by Eric RauchwayOn my way to work I bicycle past a car that bears the bumper sticker, 9/11 was an inside job. I disagree, if only on the grounds of incompetence; if this administration had targeted the Twin Towers, we'd be grieving today for the meaningless tragedy that befell the Minnesota Twins.
But conspiracy theories thrive in our country, perhaps more than in others. Today Scott McLemee borrows from Richard Hofstadter to discuss 9/11 conspiracists:
The conspiratorial mentality or "paranoid style"--for which important events in public life are best understood as the product of hidden, malevolent forces controlling history--is strongly prone to assuming a scholarly form.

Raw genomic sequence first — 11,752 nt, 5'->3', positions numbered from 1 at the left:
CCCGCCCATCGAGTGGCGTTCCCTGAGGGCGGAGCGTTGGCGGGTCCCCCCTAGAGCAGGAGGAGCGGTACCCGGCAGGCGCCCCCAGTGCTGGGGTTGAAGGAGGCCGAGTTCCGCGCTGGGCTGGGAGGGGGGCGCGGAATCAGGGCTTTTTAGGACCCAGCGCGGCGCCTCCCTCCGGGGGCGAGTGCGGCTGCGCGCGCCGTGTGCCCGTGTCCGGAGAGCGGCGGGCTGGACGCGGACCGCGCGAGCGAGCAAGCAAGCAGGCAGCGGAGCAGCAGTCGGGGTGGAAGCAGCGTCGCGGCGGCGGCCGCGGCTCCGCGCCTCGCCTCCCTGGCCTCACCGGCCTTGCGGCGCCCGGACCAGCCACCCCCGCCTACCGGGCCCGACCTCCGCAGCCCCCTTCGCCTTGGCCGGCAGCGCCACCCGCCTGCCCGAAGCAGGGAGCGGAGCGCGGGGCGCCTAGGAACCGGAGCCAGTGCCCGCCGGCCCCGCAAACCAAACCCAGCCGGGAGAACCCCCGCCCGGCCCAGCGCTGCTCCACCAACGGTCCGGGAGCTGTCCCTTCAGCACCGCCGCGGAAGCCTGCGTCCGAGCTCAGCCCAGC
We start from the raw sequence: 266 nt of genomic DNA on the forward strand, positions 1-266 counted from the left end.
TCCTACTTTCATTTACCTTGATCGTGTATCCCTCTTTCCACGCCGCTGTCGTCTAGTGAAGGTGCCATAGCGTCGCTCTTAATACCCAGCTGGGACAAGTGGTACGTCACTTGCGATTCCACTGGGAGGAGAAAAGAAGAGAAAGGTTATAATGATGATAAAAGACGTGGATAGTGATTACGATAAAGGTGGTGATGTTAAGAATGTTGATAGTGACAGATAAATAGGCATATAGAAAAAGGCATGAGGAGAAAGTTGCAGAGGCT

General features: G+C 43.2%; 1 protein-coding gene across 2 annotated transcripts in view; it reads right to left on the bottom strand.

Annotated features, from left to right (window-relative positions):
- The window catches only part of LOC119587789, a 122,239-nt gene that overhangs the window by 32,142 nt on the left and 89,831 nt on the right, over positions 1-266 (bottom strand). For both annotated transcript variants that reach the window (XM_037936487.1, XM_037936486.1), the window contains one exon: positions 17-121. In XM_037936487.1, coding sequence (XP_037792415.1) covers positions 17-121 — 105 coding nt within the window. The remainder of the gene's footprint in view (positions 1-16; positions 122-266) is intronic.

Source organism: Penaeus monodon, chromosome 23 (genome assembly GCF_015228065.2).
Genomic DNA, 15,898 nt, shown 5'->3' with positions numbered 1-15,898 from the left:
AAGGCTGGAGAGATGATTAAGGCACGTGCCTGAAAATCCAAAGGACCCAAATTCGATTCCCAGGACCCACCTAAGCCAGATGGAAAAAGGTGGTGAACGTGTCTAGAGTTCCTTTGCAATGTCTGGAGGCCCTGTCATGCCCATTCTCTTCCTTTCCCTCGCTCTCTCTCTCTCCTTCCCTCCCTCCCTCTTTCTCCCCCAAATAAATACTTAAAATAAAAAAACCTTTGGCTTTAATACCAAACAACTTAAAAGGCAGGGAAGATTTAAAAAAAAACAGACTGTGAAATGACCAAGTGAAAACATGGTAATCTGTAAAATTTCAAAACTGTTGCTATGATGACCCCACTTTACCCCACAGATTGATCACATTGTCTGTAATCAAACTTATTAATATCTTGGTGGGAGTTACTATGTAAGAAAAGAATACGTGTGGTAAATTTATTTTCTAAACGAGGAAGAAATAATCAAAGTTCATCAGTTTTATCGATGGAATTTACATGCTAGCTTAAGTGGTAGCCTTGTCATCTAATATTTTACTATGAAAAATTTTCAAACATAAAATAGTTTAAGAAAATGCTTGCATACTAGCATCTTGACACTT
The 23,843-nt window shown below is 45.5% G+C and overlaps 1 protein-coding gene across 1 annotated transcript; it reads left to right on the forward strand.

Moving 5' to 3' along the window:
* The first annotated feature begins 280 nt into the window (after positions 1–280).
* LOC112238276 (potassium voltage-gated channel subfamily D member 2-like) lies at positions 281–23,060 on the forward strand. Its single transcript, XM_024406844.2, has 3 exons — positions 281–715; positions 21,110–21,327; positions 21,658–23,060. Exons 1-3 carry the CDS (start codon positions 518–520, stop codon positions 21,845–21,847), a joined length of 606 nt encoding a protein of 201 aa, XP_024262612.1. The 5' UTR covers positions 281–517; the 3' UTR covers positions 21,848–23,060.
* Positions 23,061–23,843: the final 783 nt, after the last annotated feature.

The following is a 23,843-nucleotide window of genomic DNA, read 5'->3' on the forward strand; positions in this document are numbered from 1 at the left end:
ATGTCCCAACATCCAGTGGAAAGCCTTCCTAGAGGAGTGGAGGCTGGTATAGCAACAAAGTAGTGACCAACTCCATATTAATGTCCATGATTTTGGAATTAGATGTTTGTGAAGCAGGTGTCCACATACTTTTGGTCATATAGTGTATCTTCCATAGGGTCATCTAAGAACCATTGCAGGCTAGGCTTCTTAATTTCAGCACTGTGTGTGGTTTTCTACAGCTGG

Conspiracy theory is not, Hofstadter and McLemee note, crazy: It's super-rational. In conspiracy theory, someone is in charge--someone meant for things to be this way. This is obviously, if oddly comforting to lots of people: Maybe it's a wicked world full of snares for the unwary, but at least there's a spider at the center of the web.
The alternative metaphor is harder to accept: This bad world is like an onion whose layers you peel back, weeping, only to find there's nothing at the center.